Yesterday, I prepped the dotter for the assessment this morning. I told her we were going to go play with Miss Louise, and that Miss Louise might be able to help her calm down from her tantrums.
Then, at bedtime, I repeated it.
Then, this morning, I repeated it.
Repitition, with 4-year-olds, is a Good Thing.
Miss Louise was awesome. I have only seen an equivalent performance once, with a veterinarian we had when Dawg was a pup. This veterinarian sat on the floor with our pup and loved on him and played with him for half an hour. In the process, our pup had his initial physical examination. Without pup even noticing.
Miss Louise did the same thing with OmegaDotter. They played with toys. They played with magnets. They played with beaded necklaces. They colored together. Miss Louise got OmegaDotter up onto a platform swing. Miss Louise got OmegaDotter to play on a big balance ball. And on and on.
When we started out, I watched and said to myself, "Oh, lordy, Miss Louise is gonna tell me I'm full of it--there's nothing going on there!"
But. But. After a while, it was obvious. One technique is to drape the beaded necklaces over the kid's back and lightly rub them against the skin--OmegaDotter immediately said, "Ow!" So Miss Louise playfully tried them on her own head, then tried them on OmegaDotter. And, once again, OmegaDotter immediately said, "Ow!" Same with the arms, the legs. This is similar to how she behaves with us when coming out of a tantrum--she can't be touched for a while, until she calms down a bit.
Then there is the tendency to sit "W-style". OmegaDotter does this by preference all the time. I didn't realize, but it's apparently a no-no, because it discourages developing certain proprioceptive movement abilities, because it's such a stable sitting position you don't need to learn balance, coordination, or how to reach across your body with a hand to the other side.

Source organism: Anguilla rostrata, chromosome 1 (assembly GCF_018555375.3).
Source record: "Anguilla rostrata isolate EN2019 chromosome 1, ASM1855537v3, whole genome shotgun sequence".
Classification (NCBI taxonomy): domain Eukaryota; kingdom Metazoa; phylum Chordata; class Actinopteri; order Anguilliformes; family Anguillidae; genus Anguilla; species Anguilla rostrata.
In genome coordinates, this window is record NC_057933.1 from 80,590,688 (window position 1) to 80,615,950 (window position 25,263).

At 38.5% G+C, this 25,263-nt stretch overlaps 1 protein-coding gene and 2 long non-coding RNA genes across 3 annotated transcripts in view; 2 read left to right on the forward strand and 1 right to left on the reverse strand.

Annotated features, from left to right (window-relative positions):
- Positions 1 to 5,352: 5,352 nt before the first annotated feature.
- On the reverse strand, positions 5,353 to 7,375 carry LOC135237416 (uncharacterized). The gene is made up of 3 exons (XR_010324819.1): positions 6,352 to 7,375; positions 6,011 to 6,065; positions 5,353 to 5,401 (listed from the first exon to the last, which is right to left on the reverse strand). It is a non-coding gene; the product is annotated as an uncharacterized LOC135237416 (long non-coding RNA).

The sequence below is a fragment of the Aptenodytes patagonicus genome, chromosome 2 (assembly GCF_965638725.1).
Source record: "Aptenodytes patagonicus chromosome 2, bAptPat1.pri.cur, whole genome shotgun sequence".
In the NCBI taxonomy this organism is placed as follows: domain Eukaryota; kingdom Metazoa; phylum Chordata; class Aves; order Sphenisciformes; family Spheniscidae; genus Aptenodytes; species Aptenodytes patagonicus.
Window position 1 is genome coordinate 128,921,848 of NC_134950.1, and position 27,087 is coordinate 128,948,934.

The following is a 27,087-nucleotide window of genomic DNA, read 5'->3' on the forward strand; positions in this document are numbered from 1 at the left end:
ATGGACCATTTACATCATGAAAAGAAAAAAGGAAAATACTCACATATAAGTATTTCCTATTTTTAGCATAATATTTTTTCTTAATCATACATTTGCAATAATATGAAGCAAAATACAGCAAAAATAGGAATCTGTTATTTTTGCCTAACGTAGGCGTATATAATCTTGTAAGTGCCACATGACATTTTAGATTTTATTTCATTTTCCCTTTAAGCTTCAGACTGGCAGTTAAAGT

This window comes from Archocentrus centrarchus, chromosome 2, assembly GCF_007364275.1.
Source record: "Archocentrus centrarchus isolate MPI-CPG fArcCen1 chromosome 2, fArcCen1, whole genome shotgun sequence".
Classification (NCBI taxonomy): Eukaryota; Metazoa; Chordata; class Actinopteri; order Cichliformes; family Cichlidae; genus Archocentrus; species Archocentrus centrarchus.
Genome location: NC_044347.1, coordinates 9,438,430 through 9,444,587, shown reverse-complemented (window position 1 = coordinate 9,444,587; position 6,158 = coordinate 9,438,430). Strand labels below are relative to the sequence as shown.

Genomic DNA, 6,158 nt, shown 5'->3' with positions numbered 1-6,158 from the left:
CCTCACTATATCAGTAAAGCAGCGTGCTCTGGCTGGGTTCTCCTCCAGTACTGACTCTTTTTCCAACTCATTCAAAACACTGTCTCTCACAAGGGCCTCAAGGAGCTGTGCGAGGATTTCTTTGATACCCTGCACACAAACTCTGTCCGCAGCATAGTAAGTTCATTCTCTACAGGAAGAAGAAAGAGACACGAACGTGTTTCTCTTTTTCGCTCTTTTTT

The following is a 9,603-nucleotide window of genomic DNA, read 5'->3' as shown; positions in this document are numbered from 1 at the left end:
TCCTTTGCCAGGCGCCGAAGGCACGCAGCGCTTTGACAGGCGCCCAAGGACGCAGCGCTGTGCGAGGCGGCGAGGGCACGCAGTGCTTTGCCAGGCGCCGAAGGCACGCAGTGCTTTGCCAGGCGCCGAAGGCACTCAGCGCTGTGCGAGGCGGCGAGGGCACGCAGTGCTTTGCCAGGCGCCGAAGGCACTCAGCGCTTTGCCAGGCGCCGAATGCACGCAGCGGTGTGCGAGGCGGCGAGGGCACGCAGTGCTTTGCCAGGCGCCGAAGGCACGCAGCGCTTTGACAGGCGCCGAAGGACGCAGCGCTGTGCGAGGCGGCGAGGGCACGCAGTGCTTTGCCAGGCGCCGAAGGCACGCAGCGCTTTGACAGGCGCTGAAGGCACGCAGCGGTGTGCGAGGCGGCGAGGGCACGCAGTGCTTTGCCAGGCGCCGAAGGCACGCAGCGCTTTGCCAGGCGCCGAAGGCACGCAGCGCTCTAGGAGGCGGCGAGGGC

There was thumping. There was banging. (Gentle, but firm.) All of which OmegaDotter loved. I asked dotter, "Can you tell Miss Louise how you act when Mommy or Daddy comes to school to get you?" Dotter was nonplussed, but Miss Louise immediately said, "Dotter, do you go crashing into Mommy and Daddy because you're so glad to see them?" (Oh, yes. Crashing, banging, thumping--these are the dotter's favorite way to greet and show love. I am constantly urging her to "be gentle!")
Then there was brushing her arms and legs with a very soft-bristle surgery brush. Once again, the dotter loved this.
There was the simple question, "How does she handle medicine--cold medicines, stuff like that?" Haw haw haw. I think I've blogged on this issue before. Let me just say that it is a horrible scene trying to get the dotter to take medicine of any kind.
So. The end result is that Miss Louise will present me with a report, talk it over with me, send the report to our pediatrician, and we will (no doubt) be going many more times.
"She's doing so well because she's so very smart and finding ways to compensate!" Har. Appeal to the ol' mom pride and joy instinct, eh?
Some folks think sensory integration therapy is bunk, or a simple result of the placebo effect. However, there are a lot of folks who think many children adopted from orphanages are likely to have sensory issues, due to the lack of stimulation and lack of one-on-one touching/caring/giving that being one of many being cared for by too few that happens in institutional settings. Even in the best of cases, you're likely to have four women taking care of twenty kids, all day, every day. When the dotter came home with us, she needed constant attention. It was obvious she was starving for it.
I want to be taught to deal with children the way Miss Louise does. Man, is she good!
The overall thing is that dotter is physically craving and seeking stuff that helps her cope with the world. Thus, the crashing, banging etc. And there are times that it all overwhelms her. Thus, the tantrums, the need to do the foot thing at night, the absolute struggle to get her to take medicines.
At 10/06/2006 11:00:00 AM, said…
At 10/06/2006 08:08:00 PM, said…